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The Salton Sea is No Picnic


Last updated 11/27/2016 at 10:11am

A salt encrusted abandon construction crane on the shores of the Salton Sea

Kevin Kelley, General manager for Imperial Irrigation District (IID), stated "Salton Sea is no picnic, people have always talked about addressing the issues but not much action has been taken.", despite the topic of cleaning up the sea being argued for decades.

At a meeting Tuesday in Sacramento, Kelley urged the State Water Resources Control Board to take immediate and definitive action before the end of this year, calling for the state to draft a 10 year roadmap plan to restore the Salton Sea as there is currently no plan in place, and Kelley fears that by 2018, it could be too late, as more of the dry lake bed is expected to be exposed by then.

The goal is to restore habitat, and make the sea smaller to minimize health and environmental impacts if the sea becomes a giant dust bowl.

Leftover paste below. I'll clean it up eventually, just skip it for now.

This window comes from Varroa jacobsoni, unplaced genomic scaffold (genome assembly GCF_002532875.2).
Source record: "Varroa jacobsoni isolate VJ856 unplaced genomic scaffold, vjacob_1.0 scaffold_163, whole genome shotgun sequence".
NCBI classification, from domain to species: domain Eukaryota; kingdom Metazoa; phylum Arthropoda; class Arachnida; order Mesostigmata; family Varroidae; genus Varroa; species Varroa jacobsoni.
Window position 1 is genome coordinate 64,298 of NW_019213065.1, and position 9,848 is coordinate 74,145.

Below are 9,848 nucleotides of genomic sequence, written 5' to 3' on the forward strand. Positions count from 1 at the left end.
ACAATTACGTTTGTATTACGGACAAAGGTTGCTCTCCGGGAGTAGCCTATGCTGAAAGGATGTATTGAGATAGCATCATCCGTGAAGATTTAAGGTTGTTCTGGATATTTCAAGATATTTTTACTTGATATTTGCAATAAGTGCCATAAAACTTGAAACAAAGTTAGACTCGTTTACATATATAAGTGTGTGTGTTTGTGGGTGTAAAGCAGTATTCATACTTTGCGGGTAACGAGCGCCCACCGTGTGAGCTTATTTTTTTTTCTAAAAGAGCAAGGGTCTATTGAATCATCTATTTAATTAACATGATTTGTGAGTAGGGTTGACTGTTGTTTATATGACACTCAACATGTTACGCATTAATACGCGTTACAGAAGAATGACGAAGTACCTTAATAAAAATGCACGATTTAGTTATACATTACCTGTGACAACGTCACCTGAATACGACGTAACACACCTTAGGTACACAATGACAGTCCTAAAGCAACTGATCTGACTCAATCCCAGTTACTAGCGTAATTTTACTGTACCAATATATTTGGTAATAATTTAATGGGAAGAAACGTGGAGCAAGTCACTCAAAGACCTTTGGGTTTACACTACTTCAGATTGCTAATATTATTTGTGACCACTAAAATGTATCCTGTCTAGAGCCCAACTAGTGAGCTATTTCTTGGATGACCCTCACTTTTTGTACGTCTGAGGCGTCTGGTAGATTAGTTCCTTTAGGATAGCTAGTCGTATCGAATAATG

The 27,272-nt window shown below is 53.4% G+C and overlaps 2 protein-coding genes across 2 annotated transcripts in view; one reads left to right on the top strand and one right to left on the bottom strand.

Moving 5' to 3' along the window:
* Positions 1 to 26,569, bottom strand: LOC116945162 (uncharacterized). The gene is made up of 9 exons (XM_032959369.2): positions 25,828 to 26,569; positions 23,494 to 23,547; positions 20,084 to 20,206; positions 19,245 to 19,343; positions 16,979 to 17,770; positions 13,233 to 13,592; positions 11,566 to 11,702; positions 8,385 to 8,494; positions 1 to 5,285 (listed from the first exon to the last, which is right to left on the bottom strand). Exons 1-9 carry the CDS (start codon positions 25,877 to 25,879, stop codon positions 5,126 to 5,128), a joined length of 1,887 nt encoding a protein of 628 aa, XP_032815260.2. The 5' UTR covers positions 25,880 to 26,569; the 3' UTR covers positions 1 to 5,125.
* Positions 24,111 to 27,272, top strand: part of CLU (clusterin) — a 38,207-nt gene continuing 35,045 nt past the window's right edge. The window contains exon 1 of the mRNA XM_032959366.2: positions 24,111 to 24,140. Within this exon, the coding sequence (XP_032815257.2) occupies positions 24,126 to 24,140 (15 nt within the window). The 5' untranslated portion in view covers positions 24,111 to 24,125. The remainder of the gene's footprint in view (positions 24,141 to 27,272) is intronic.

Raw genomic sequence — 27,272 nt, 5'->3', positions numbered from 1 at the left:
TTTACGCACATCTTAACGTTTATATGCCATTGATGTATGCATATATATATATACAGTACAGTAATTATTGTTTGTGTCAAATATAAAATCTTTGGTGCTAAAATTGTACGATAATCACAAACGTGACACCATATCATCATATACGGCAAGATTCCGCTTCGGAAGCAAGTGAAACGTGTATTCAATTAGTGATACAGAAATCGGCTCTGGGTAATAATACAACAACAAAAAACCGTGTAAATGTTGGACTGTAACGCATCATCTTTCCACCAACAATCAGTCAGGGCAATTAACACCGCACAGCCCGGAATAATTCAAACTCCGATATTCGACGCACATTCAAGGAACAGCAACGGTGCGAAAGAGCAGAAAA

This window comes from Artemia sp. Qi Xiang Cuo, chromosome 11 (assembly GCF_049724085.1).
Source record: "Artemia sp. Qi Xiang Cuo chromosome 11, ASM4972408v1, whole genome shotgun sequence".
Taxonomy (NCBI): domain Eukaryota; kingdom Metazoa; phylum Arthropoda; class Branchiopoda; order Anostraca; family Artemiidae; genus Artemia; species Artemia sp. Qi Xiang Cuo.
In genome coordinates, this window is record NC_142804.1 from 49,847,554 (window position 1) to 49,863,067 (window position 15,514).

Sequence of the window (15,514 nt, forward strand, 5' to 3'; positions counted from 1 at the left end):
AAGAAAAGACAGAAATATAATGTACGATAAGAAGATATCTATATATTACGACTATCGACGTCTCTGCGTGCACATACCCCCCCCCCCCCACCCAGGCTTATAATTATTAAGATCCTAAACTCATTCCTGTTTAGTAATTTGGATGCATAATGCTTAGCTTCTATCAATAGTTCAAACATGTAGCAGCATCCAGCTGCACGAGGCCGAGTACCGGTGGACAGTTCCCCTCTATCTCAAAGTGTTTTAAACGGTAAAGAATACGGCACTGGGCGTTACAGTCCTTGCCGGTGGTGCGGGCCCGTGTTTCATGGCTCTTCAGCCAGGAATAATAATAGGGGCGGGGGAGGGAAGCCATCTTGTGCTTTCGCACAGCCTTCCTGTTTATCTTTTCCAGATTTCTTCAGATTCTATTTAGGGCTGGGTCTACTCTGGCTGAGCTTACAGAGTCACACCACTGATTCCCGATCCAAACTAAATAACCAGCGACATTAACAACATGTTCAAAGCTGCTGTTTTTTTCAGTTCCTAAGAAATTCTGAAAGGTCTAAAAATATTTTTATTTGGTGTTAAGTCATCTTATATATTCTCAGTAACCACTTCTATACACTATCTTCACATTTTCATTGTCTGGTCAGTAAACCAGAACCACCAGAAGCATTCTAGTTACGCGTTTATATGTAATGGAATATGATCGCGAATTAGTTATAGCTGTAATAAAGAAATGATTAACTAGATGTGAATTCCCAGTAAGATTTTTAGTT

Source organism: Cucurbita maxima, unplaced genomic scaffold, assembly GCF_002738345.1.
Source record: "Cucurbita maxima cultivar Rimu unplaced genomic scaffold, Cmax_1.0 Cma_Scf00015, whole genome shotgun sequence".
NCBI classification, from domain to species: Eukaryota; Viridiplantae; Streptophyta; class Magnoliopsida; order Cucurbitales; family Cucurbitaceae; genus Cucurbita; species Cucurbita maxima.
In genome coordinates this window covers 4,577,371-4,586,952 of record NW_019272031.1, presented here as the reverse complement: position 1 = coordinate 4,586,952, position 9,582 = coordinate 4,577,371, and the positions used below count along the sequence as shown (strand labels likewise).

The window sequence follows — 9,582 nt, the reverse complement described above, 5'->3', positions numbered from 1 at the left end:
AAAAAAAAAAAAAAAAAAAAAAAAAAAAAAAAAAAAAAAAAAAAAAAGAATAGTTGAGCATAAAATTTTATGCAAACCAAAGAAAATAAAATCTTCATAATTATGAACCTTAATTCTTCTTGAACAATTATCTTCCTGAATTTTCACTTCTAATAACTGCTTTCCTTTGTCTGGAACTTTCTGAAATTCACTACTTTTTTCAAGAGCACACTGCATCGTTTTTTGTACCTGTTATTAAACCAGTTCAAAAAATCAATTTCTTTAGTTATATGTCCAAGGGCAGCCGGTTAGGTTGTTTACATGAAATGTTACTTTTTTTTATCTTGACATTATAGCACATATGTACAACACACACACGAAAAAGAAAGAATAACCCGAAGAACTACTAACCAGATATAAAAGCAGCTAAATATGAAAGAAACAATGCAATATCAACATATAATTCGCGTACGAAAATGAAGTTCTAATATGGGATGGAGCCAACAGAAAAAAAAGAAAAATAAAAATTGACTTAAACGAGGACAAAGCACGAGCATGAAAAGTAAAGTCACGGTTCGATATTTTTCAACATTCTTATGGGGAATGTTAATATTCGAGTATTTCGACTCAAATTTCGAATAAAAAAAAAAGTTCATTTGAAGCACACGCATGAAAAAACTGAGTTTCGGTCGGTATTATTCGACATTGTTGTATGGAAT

Bruce Wilcox had created a ten year plan for canals to be constructed in order to bring in fresh water from the Alamo and New River, to stop the depletion of water. He also proposed to create wetlands for birds etc. which would also reduce the amount of dust let up in to the air. Plans which are still in place, but have yet to be acted on.

California's Governor. Jerry Brown, designated $80 million for restoration projects and created the Salton Sea task force. The task force is in place to meet short-term goals constructing acres of habitat and dust suppression projects.

"One of the problems," says Kelley, " is that the majority of people around the Salton Sea are Latinos and they don't have the same income levels as people in San Diego."

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